Sula and her daughter Mirah

Sula is an older white tailed doe who was probably giving birth on my property for many years before it was my property. There is a slightly smaller doe who travels with her that is either her sister or a friend. I have named her Aku. Aku does not always stay with Sula and her offspring. Especially in the winter, she will go off on her own in search of food. I won’t see her for long periods of time but she always appears and reunites with Sula at some point throughout the year. She normally sticks around Sula during the summer months and then leaves to do her thing. Sula is a highly attentive mother and in the past her fawns have been well taught and cared for. The first fawn she had on my property i dubbed Mirah. The second got hit by a car pretty early on. I was not home when it happened. I found Sula standing in the road by the back of the property near the orchard. She was guarding something. It was her baby. The vultures were waiting. I felt sad for her but the following year she had a new fawn which i dubbed Ninme. She was a wonderful mom and both Mirah and Ninme grew into healthy young does who followed their mom around, grazing and bedding down in either the woods near my fence or the fruit orchard. I feel like i should briefly mention, i’ve seen Aku have a fawn once before and she gave birth to a little fawn late this year but they typically don’t survive long as for whatever reason Aku is not interested in them. She doesn’t sniff, lick, or nudge her fawns like Sula and often runs when they attempt to nurse. I saw her with an itty bitty baby this year. I saw it twice and then it never made another appearance. Aku seems bonded to Sula but does not stand with or groom Sula’s daughters. She is a bit of a lone wolf. She does her own thing.

This year Sula’s fawn was a huge healthy baby. I couldn’t believe how big it was. It entered the world running and jumping from day one. It had a ton of energy and didn’t seem to listen to Sula at all. She told it to stay in the grass so it went adventuring the moment she was gone. She told it to lay down for bed so it went frolicking back and forth in front of the dog run and worked the barking creatures into a snarling frenzy. Ooh, new friends! She told it to stay away from dangerous things so it ran right up to me, hopping like a bunny rabbit. I can’t be sure but i suspect little Fairo may be a buckling. He’s huge, very active, and too bold for his own safety. Only time will tell.


At first i was sure little Fairo was not long for this world. He was running into the street, which both myself and the does have tried to deter him from. I’ve untangled him from the fence a couple times while his mom and sisters watched. He runs back and forth in front of the dog run fence antagonizing them in the evenings. He has come out of hiding at some of the worst moments, including a coyote sighting. He just pops his head up and prances around the field as if there’s nothing to worry about. He would not listen to Sula and Sula is not one for discipline. She’s a good teacher but if the pupil is not a willing student, she will just get up and walk away. I started noticing Ninme was being left behind with Fairo while Sula, Aku, and Mirah went grazing. Ninme is the most hyper-vigilant of the group. She is the smallest doe and highly skittish. She is absolutely uber suspicious of me and all other disturbances in the grass. She frequently scans the horizon while she grazes and keeps her ears twisting about in every direction. If she hears something she freezes and bends her knees to poise for running. If i approach she takes off in a sprint to get away from me. Fairo began to copy his sister Ninme’s behavior. He appeared more cautious of me after spending a bit of time under the tutelage of his sister and even began to make himself flat in the grass every time the coyotes began howling at dusk.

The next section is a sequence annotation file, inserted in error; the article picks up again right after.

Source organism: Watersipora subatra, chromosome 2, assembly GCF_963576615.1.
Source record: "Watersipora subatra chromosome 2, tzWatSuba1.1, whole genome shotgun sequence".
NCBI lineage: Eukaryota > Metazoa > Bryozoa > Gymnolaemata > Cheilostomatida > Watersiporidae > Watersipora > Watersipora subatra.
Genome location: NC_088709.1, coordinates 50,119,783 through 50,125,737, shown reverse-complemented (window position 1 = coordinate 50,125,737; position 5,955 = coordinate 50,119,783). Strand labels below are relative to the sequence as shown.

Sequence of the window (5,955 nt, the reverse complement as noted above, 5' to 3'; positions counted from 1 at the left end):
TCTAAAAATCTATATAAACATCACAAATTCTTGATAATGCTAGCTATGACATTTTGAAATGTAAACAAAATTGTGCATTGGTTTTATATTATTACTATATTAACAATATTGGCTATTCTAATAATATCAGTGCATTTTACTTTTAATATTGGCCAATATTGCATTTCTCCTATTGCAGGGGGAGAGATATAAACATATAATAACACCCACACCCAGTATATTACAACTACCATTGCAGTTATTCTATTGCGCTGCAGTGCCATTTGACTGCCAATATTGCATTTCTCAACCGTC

Sula’s youngest daughter Ninme, apparently left behind to babysit Fairo.

As soon as i began to think he may survive after all, thanks to his sister Ninme the cynic, i found him grazing alone, limping badly. There was no blood, no visible broken bones, but he had clearly gotten into something that hadn’t received him well. Fairo limped about the yard alone.

Leave a comment

Leave a Reply

%d bloggers like this: